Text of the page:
Threat level midnight – Zero Dark Thirty review

Zero Dark Thirty – Starring Jessica Chastain, Jason Clarke, and Jennifer Ehle. Directed by Kathryn Bigelow. Rated MA. By Simon Miraudo.

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This thing is an embarrassment of riches; the jewel in director Kathryn Bigelow‘s crown. The most accomplished procedural since David Fincher‘s superb Zodiac, gifted with an esteemed, oddball ensemble cast anchored by a career-best Jessica Chastain. Its ending is perhaps the most heart-pounding action set-piece this side of Touch of Evils opening moments. Zero Dark Thirty also has the honour of being one of the most important American films (and interesting experiments) in years, if only for acting as a political lightning rod; taking blows from both the left and the right over its depiction of torture in the search for Osama bin Laden. Ironically, bagging out Zero Dark Thirty is the closest thing to bipartisanship the U.S. government has displayed in eons.

Bigelow, along with her partner, co-producer, and screenwriter Mark Boal, had originally set out to detail the CIA’s failed attempts to take out the notorious al-Qaeda leader in the years after 2001. Then, in what could have led to the most awkward, ill-timed intersection of cinema with real-life events since the release of family flick SpaceCamp a mere five months after the Challenger explosion (tagline: “Suddenly… without warning…”), President Barack Obama announced to the world that the scourge of The West had been captured and killed. Their ending now re-written by SEAL Team Six, Zero Dark Thirty narrowly avoided pop-culture irrelevancy. In its current iteration, it’s arguably one of the most significant releases of the decade. Abu Ghraib, Lynndie England, and Guantanamo Bay haven’t been on our lips for some time, and memories of the Bush administration’s “enhanced interrogation techniques” had been all but forgotten in the wake of Bin Laden’s death. Now, with his corpse washed away in the sea, they’re all back at the forefront of our minds, and we have this to thank. Zero Dark Thirty reopens raw wounds, and asks where we’ve been, where we’re headed, what was lost, and whether it was all worth it.

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Chastain stars as Maya, based on the CIA operative who spent a decade chasing a ghost with stubborn, dogged determination. The picture opens with a cacophonic choir of phone conversations taken from the World Trade Center on September 11, setting the stage – and, some would claim, justifying – the following harrowing sequence. A green Maya heads to an undisclosed black site where she meets the affable Dan (Jason Clarke), the CIA’s pre-eminent torturer of questionable individuals. We are challenged to find him endearing – and he is – even after witnessing him lead a naked, sleep-deprived subject around in a dog collar. The years pass, the War on Terror rages on, Dan quits the interrogation game, a President is replaced, and still Bin Laden evades capture. Maya hangs onto a single name once uttered in passing – Abu Ahmed – despite no other captive wanting to discuss this supposedly  “disappeared” entity, and her superiors not buying it as a viable lead. Her Sisyphean efforts to get the bureaucrats’ support leads to frustrating failures, and minor, temporary successes. Chastain’s character will no doubt be compared most to Claire Danes‘ Carrie from Homeland. However, where Danes gets to act out mental breakdowns and proclamations of love, Chastain is left only with her character’s unblinking professionalism and hard-nosed fervour. Even when derogatively referred to as ‘the girl’ by her colleagues, she doesn’t flinch. She’s got work to do.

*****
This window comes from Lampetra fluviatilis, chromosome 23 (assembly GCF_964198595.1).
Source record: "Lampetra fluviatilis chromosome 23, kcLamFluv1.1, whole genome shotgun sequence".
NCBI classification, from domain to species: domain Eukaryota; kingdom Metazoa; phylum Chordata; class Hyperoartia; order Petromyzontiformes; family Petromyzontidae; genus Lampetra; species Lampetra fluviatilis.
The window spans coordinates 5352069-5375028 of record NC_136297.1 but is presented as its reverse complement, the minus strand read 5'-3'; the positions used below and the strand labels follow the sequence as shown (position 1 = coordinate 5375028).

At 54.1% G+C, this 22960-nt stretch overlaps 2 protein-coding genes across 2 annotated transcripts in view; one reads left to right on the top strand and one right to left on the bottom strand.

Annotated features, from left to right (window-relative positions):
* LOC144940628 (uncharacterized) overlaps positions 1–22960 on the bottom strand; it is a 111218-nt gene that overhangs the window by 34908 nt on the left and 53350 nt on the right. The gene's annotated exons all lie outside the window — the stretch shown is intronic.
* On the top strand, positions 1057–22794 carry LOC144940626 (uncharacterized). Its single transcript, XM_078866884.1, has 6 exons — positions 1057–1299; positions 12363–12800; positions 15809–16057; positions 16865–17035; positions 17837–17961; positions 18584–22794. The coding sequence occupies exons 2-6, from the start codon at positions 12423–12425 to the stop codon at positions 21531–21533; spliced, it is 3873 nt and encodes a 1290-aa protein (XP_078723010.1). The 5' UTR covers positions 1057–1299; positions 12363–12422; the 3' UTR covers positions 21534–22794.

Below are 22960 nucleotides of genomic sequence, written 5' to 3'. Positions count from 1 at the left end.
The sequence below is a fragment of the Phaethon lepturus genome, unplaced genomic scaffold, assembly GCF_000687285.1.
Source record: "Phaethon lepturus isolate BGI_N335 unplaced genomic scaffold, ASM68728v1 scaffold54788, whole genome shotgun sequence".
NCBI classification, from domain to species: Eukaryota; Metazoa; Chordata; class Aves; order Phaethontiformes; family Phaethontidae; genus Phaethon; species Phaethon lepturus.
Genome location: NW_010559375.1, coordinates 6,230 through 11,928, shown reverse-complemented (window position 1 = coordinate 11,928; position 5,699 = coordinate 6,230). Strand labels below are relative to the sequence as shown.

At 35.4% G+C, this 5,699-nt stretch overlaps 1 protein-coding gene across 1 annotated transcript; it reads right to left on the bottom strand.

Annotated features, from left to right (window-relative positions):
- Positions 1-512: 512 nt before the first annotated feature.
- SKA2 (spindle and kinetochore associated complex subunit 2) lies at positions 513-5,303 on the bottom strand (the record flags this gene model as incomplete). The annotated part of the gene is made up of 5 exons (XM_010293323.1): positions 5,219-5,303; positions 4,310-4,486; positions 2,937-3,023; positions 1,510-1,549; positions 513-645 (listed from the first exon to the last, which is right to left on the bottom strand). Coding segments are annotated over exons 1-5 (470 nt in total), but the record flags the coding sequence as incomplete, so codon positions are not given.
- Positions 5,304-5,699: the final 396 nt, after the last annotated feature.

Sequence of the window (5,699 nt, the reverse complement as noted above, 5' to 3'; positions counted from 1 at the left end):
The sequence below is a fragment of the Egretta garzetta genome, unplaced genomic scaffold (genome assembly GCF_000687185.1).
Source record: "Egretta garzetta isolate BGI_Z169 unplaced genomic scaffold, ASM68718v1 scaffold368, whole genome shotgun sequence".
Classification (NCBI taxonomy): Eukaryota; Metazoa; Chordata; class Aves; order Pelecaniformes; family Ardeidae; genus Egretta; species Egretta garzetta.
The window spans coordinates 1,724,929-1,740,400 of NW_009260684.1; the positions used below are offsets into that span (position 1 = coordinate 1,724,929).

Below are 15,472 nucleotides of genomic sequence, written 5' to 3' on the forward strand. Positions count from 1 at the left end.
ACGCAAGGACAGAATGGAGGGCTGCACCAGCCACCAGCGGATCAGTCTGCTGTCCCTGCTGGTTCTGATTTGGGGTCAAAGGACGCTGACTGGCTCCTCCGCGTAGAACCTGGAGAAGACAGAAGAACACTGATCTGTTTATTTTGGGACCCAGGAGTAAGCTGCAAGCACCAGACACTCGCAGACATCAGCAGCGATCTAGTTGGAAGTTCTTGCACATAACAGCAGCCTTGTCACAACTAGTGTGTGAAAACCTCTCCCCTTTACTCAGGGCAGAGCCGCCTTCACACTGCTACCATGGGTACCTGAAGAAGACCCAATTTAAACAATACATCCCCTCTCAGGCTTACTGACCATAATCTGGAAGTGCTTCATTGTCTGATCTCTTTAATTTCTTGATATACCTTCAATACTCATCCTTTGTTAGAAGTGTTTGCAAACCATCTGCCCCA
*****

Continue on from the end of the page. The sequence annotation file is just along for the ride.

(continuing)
Though Maya, and, to a lesser degree, Dan, are the central characters, there are plenty of others who help and hinder their epic quest over the two hour, forty minute running time. Jennifer Ehle, Edgar Ramirez, Mark Duplass, and Harold Perrineau are excellent as Maya’s colleagues, who share their theories and deploy their own techniques in the hunt for the terrorist leader. Kyle Chandler plays her boss, Mark Strong plays his boss, and James Gandolfini, as the CIA director, plays everyone’s boss (as it is in life). All involved have to push the boulder up that indomitable hill and convince the next most powerful person to trust their hunches (the Commander in Chief is absent save for an occasional appearance on a television screen in the background). Finally, Joel Edgerton and Chris Pratt lead the weirdly comic and frighteningly professional pack of Navy SEALs in the raid on what may or may not be Bin Laden’s compound (spoiler ale… never mind).